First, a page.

Fenders are great in the Winter and useful year-round, and I think that everyone should have a bike with fenders. Not saying that every bike should have fenders, of course, but if a cyclist can own at least one bike with fenders they'll be riding a lot more. These are made by SKS.

The pack is actually for handlebars, but I have shimmed and mounted a threadless adjustable stem to the seatpost, with a short stub of a handlebar for the pack to clamp onto. Don't worry about the Record Carbon seatpost-it's already pretty scratched and gouged, repaired and strengthened internally with two-part epoxy and part of an old aluminum handlebar. I don't mind lowrider panniers when carrying a large load, but I absolutely dislike carrying stuff over my front wheel-it badly disrupts the handling and parking of the bicycle, is scary terrible in a crosswind, and on rough terrain I want to look down and see exactly where my front tire is rolling. I don't get how the randonneurs can stand riding with their stuff under the handlebars-to make it work out right you have to have just the right steering geometry, and just the right pack, mounted low and back with just the right decaleur and stem and front wheel and rack support and fenders that don't rattle against it, with the right hardware that won't all come apart and jam in your front wheel and kill you and even if you do get it all right if it's not cotton and leather and brass and French you still can't be a member of the club. Ridiculous. Put your stuff behind the saddle, either like this or in a saddle bag or on a standard aluminum rack. Handlebars are for holding onto, not carrying luggage.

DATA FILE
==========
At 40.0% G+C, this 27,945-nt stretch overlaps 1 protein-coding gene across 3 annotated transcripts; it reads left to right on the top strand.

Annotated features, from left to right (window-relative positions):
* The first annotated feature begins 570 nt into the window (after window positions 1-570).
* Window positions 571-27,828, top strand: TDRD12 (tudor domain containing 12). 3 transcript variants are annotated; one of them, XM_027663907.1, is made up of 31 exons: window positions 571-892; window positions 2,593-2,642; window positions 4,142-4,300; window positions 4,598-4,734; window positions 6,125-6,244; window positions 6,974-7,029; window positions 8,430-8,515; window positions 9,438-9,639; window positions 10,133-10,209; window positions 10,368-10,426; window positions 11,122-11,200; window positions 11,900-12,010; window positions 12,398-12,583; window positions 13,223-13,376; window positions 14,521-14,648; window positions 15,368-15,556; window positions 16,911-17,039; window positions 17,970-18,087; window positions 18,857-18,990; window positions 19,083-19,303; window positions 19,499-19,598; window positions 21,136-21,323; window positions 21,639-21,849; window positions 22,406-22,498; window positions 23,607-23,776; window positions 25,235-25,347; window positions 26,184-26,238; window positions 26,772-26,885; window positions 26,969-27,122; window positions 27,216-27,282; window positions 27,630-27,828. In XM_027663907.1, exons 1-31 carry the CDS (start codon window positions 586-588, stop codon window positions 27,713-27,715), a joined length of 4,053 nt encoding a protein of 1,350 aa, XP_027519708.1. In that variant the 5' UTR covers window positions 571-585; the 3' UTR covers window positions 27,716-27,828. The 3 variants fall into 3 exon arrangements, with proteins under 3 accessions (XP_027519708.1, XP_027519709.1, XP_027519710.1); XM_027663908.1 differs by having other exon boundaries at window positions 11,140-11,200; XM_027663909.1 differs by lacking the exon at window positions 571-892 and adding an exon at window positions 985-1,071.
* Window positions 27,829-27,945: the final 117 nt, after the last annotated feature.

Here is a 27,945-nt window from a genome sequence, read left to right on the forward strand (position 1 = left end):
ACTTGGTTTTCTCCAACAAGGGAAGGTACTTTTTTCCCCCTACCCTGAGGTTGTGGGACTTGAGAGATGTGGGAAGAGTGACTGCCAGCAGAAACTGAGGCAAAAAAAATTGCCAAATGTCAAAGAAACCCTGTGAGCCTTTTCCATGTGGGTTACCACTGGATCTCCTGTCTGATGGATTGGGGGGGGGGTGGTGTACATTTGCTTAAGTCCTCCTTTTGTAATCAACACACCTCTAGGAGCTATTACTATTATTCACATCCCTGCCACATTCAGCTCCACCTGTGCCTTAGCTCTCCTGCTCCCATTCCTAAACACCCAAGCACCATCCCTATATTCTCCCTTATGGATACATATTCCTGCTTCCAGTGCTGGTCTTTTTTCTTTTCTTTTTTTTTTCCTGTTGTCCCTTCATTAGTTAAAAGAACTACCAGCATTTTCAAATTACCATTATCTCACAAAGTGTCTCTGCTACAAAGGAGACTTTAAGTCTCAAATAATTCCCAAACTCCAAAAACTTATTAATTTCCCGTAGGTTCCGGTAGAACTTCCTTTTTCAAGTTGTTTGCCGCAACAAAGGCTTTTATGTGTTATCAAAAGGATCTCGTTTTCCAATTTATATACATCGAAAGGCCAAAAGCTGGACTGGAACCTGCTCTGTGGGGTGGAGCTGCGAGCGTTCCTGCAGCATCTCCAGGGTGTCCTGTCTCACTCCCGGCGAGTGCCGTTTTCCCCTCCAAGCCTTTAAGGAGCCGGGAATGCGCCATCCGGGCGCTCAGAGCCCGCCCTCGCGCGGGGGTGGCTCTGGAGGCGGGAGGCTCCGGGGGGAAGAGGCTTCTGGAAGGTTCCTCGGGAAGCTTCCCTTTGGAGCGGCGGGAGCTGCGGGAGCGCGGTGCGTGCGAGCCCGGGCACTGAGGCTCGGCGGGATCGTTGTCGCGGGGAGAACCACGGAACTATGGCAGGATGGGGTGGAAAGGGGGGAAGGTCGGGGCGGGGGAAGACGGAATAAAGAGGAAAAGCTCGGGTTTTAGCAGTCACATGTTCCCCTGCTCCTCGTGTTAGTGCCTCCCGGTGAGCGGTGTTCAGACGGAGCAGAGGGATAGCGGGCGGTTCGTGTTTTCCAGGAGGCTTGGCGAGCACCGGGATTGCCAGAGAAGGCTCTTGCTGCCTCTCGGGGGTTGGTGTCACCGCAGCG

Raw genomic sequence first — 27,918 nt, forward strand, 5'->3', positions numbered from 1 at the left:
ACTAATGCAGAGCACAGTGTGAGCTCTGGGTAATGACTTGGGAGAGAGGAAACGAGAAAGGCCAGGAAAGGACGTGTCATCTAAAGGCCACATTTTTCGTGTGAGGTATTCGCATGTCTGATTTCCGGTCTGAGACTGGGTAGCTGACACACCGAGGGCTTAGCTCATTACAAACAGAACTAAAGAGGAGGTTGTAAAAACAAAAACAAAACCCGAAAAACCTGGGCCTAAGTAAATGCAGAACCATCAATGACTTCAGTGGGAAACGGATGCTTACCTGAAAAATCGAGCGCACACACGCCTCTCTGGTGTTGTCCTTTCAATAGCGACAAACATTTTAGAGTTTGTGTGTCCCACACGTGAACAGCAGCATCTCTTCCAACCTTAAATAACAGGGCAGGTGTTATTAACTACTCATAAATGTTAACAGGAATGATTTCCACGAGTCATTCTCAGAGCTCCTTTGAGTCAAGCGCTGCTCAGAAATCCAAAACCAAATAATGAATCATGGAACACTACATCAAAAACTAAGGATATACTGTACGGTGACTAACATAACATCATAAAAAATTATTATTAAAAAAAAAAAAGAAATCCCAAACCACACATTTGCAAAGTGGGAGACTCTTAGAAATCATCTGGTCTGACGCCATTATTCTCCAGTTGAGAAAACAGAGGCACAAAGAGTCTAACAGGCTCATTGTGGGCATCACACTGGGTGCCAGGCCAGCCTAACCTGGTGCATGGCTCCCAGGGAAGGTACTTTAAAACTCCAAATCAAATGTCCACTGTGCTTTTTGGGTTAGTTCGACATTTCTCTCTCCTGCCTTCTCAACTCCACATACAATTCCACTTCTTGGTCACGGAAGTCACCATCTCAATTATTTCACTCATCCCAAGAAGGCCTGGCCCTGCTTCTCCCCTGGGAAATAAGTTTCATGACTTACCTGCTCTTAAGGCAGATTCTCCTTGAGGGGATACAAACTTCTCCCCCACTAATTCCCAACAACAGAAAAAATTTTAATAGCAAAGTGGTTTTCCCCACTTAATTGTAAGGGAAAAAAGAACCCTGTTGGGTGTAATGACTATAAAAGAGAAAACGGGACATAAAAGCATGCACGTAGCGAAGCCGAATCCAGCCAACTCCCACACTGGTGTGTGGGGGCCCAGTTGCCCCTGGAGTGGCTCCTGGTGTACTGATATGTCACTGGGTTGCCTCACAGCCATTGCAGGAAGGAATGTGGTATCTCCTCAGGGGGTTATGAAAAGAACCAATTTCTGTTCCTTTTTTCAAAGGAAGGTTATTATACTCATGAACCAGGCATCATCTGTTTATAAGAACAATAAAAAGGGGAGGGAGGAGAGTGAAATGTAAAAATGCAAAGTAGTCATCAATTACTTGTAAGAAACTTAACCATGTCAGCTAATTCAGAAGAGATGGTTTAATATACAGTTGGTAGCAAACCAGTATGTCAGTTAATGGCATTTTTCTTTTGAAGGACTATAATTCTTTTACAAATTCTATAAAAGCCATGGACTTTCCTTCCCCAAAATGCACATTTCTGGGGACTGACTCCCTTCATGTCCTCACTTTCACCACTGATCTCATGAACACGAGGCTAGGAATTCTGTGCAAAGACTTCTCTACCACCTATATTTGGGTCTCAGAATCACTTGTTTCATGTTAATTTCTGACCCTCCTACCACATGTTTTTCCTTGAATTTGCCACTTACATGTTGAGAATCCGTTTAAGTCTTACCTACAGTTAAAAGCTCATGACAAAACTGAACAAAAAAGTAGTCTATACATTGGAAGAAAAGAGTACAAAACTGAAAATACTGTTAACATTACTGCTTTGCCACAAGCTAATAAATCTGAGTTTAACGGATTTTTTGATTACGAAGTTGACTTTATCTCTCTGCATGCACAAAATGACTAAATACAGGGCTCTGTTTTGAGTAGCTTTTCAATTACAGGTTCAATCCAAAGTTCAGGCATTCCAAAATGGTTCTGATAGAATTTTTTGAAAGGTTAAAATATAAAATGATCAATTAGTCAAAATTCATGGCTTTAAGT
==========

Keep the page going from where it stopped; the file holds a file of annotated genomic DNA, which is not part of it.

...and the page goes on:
I'm pretty proud of my rear light mounting. I fabricated a small flat steel bracket that holds the light and also fastens onto one of the fender struts, all simple and light. The headlight is a different story, though. While I think this is a good light, it's ugly; too many wires and black plastic. It comes off easily, which is a benefit, but I'll continue to look for something more elegant, perhaps mounted to the fork crown or front of the fender.

Wednesday, February 3, 2010


Bicyclists are rightful users of public roadways, and are subject to the rules of the road just as they would be while operating any other vehicle.

If, in the responsible operation of your bicycle, you are harrassed or threatened or endangered by a driver, you can easily report the incident by dialing Star C.S.P.

Get the license plate number. Absolutely required.

Star CSP will give you the Colorado State Patrol Aggressive Driver Hotline. Give them the license plate number and details of the incident.